consumers, we have to cheer for the search engines and
their ability to weed
this crap out.



Google doesn't completely ignore meta tags as I
claimed. They may give a very low weight to keyword tags
(we'll never know
how much). More importantly, the index will grab a
description meta tag as a
"fall-through" if a site's home page doesn't contain much
if any usable
text, nor alt tags on images. Another thing Google does
in some cases is to use
the description written by a human editor at the Open
Directory ( href="http://www.dmoz.org">http://www.dmoz.org), if
the site is listed
there.



Human oversight combined with a smarter way of
ranking which web pages matter most to the searcher give
us pretty good search
results most of the time, even if the humans at the major
Internet directories
aren't perfect, and even if every ranking method can be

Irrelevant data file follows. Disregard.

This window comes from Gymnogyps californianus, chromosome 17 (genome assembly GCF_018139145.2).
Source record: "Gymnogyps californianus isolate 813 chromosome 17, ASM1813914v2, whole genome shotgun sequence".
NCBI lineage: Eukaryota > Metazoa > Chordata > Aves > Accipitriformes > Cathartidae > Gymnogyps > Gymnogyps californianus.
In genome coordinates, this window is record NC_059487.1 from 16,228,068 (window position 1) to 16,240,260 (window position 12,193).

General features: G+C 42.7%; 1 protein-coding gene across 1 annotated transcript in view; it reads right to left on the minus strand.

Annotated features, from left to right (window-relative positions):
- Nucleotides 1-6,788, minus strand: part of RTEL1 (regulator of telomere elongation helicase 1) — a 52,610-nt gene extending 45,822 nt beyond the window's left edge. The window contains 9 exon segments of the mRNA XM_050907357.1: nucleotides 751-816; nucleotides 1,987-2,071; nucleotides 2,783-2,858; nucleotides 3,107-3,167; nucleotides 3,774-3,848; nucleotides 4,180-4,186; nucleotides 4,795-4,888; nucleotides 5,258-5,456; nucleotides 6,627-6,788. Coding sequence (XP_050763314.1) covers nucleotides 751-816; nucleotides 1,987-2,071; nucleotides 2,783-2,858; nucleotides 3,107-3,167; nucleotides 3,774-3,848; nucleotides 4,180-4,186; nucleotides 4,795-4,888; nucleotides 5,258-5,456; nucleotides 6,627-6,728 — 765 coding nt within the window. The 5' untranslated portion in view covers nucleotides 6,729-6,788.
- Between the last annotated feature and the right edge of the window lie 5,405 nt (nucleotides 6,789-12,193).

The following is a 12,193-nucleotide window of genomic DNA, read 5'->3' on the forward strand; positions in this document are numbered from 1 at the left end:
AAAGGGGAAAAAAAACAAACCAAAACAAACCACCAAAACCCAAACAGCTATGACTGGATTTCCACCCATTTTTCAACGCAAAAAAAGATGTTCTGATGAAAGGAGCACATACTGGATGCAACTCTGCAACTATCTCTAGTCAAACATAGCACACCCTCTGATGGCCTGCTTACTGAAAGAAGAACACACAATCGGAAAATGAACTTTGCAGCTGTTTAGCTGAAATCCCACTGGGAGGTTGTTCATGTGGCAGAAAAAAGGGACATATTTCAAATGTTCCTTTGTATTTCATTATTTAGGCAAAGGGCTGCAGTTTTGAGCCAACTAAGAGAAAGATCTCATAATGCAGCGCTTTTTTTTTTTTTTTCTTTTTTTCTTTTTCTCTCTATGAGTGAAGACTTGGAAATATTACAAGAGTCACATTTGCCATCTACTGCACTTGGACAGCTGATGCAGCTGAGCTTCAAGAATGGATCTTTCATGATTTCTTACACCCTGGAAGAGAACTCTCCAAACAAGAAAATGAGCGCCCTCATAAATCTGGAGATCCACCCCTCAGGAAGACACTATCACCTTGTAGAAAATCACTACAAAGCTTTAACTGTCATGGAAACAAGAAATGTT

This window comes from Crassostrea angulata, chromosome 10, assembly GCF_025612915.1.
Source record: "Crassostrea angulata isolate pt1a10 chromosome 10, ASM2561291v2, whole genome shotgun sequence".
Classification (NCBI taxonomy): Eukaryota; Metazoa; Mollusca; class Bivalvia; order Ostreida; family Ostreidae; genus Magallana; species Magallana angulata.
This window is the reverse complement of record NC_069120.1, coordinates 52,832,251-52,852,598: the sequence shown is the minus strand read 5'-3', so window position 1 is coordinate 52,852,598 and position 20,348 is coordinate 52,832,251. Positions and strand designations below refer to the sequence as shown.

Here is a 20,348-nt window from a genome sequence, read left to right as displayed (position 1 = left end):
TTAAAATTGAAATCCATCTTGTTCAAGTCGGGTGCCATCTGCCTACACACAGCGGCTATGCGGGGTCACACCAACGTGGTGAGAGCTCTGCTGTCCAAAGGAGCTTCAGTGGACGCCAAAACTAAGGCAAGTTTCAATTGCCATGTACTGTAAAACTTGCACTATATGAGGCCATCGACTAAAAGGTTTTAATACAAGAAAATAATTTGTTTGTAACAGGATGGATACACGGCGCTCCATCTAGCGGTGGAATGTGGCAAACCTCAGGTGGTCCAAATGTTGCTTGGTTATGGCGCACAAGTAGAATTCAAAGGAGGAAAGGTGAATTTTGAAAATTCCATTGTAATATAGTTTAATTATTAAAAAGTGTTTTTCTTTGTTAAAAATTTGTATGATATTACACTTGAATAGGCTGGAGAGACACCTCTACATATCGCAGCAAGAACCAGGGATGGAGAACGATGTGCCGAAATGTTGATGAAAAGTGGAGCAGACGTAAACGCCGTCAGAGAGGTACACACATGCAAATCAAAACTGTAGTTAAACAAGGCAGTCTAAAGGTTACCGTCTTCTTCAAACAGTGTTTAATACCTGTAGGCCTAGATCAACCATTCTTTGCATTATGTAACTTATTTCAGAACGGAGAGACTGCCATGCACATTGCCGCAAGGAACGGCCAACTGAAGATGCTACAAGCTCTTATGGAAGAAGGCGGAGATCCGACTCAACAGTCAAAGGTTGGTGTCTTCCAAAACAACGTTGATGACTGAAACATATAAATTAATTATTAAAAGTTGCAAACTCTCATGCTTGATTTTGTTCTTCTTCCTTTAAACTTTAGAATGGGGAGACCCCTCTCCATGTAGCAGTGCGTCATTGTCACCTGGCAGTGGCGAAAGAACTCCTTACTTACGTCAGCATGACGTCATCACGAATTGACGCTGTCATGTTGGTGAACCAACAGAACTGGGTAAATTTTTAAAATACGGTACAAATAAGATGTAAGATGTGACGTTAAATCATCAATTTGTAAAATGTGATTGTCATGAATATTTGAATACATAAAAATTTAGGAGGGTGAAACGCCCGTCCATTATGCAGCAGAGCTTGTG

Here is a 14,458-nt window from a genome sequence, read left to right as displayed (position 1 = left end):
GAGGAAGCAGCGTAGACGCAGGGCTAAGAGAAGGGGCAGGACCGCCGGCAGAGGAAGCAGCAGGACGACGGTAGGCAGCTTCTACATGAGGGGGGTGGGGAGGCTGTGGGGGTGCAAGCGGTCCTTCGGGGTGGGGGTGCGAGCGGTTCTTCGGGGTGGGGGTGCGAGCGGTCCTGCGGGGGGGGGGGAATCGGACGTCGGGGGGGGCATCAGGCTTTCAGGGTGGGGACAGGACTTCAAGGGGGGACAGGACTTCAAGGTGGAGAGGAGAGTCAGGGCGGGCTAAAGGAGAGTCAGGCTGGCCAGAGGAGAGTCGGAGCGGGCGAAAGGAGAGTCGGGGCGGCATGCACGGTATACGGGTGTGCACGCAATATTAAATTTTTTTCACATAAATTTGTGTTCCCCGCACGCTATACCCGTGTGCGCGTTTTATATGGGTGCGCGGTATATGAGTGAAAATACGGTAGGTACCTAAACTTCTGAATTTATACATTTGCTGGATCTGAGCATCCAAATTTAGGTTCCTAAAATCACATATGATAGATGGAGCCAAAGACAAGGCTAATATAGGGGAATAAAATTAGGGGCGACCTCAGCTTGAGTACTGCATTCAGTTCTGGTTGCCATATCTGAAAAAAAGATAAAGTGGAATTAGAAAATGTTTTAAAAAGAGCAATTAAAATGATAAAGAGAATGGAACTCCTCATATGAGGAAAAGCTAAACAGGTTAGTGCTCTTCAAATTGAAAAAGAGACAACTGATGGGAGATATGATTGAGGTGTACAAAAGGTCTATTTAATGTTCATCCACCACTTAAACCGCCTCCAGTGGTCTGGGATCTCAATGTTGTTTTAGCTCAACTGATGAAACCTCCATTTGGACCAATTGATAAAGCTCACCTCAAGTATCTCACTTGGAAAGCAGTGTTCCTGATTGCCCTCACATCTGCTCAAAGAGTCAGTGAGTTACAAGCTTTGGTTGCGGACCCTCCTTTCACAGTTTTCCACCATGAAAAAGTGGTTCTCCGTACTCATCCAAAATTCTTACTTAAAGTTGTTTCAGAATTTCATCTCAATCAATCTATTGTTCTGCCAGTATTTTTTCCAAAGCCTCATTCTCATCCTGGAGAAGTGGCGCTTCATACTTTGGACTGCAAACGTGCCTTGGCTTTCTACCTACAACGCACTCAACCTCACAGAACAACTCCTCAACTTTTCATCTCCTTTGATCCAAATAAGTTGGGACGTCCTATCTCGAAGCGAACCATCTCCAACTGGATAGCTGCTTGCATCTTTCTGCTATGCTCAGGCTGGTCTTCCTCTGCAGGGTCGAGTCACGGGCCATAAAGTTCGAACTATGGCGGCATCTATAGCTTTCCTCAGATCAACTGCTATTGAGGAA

"cracked" to some extent
by strategic participants in the ongoing quest for free
search engine
referrals.



Given the wide open nature of the medium, it's
unlikely that there can be any sort of fixed taxonomy
that
classifies things "just right." Nor can there ever be any
guarantee of
sincerity on the part of those who



For all of the overworked web site owners who
just want to get on with the business of producing great
content or selling
great products, I hope you'll someday feel less compelled
to bother with
those those pesky keyword and description meta tags.



The very short summary to my point remains: if
you're thinking corporate portal or library, think
taxonomy; if you're thinking
about creating a large Internet search index, think
noncooperative game
theory. No, that doesn't mean run out and spam the
engines! It simply means that
the engines can't put too much emphasis on ranking
methods that are too wide
open to spam. If the engines don't pay much attention to
meta tags, they
might be a waste of your time.


Andrew Goodman is Editor-at-Large of Traffick.com and the author of "Winning Results with Google Adwords".